mixture would be any thing, or that there would be the smallest
difficulty in every body's returning into their proper place the next
morning. He argued like a young man very much bent on dancing; and
Emma was rather surprized to see the constitution of the Weston prevail
so decidedly against the habits of the Churchills. He seemed to have
all the life and spirit, cheerful feelings, and social inclinations of
his father, and nothing of the pride or reserve of Enscombe. Of pride,
indeed, there was, perhaps, scarcely enough; his indifference to a
confusion of rank, bordered too much on inelegance of mind. He could
be no judge, however, of the evil he was holding cheap. It was but an
effusion of lively spirits.

At last he was persuaded to move on from the front of the Crown; and
being now almost facing the house where the Bateses lodged, Emma
recollected his intended visit the day before, and asked him if he had
paid it.

"Yes, oh! yes"__he replied; "I was just going to mention it. A very
successful visit:__I saw all the three ladies; and felt very much
obliged to you for your preparatory hint. If the talking aunt had
taken me quite by surprize, it must have been the death of me. As it
was, I was only betrayed into paying a most unreasonable visit. Ten
minutes would have been all that was necessary, perhaps all that was
proper; and I had told my father I should certainly be at home before
him__but there was no getting away, no pause; and, to my utter
astonishment, I found, when he (finding me nowhere else) joined me
there at last, that I had been actually sitting with them very nearly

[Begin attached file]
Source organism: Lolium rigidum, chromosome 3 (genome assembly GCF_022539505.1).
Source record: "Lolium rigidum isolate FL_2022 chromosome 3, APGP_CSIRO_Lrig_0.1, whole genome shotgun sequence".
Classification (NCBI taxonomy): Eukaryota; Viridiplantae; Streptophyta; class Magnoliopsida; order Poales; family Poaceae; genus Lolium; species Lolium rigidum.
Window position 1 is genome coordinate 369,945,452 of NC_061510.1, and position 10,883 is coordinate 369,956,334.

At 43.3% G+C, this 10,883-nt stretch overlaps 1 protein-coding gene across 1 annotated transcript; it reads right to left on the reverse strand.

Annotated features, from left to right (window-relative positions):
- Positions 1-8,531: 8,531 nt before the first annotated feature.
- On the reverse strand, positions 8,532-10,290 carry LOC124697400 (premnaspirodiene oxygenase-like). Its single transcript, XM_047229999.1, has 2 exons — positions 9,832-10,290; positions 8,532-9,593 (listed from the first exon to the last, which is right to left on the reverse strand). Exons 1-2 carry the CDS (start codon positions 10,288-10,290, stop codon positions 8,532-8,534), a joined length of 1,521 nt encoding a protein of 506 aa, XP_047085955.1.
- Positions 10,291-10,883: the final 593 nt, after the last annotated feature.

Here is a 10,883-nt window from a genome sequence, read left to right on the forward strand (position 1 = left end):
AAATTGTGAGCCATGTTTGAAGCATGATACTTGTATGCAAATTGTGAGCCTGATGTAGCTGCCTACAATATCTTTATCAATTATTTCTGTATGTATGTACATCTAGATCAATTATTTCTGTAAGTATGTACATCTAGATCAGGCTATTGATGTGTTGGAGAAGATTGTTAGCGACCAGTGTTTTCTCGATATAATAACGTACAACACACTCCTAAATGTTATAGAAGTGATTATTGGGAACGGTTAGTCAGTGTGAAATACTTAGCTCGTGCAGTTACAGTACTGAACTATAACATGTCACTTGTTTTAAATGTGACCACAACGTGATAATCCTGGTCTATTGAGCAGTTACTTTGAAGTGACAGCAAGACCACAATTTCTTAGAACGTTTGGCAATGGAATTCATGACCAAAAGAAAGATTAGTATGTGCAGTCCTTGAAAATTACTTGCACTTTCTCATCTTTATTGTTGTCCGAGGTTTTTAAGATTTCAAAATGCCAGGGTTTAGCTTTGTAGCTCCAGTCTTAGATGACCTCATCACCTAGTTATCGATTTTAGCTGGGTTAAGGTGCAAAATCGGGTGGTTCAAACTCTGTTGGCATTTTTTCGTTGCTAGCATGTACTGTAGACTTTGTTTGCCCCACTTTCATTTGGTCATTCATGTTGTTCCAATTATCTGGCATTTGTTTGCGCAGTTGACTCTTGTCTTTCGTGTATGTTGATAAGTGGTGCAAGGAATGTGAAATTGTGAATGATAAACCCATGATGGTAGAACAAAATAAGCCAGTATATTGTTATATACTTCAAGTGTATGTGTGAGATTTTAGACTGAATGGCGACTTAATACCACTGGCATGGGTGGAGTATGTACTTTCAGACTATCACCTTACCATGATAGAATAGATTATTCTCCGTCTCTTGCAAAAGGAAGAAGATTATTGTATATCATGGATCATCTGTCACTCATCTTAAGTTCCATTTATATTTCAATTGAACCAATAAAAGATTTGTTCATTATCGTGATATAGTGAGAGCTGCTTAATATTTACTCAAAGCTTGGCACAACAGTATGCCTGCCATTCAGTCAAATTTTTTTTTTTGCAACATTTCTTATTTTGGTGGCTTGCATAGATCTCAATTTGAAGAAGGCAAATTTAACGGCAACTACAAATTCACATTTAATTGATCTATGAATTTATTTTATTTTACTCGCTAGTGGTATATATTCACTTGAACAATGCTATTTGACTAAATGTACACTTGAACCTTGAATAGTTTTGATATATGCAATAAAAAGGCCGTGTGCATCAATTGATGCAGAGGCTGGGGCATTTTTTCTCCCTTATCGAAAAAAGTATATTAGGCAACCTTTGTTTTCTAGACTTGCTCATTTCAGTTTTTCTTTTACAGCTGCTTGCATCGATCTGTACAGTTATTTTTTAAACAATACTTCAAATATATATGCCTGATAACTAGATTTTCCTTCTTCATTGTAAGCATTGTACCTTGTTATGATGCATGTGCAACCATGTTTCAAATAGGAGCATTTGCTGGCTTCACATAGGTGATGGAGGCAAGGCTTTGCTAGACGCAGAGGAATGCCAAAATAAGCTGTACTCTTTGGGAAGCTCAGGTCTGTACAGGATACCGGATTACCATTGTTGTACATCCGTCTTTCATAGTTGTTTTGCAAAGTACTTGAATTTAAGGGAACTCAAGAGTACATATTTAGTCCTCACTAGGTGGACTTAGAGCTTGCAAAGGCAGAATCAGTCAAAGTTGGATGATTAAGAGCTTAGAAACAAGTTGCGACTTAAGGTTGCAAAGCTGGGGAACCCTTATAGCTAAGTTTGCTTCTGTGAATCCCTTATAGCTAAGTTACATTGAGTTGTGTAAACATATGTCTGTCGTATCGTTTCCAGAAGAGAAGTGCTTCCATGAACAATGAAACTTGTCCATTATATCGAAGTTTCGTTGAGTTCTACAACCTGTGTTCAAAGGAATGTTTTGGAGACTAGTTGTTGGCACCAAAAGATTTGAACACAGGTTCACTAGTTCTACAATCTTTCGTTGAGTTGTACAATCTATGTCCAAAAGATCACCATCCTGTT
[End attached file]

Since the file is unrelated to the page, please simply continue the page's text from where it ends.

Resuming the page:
three_quarters of an hour. The good lady had not given me the
possibility of escape before."

"And how did you think Miss Fairfax looking?"

"Ill, very ill__that is, if a young lady can ever be allowed to look
ill. But the expression is hardly admissible, Mrs. Weston, is it?
Ladies can never look ill. And, seriously, Miss Fairfax is naturally
so pale, as almost always to give the appearance of ill health.__ A
most deplorable want of complexion."

Emma would not agree to this, and began a warm defence of Miss
Fairfax's complexion. "It was certainly never brilliant, but she would
not allow it to have a sickly hue in general; and there was a softness
and delicacy in her skin which gave peculiar elegance to the character
of her face." He listened with all due deference; acknowledged that he
had heard many people say the same__but yet he must confess, that to
him nothing could make amends for the want of the fine glow of health.
Where features were indifferent, a fine complexion gave beauty to them
all; and where they were good, the effect was__fortunately he need not
attempt to describe what the effect was.

"Well," said Emma, "there is no disputing about taste.__At least you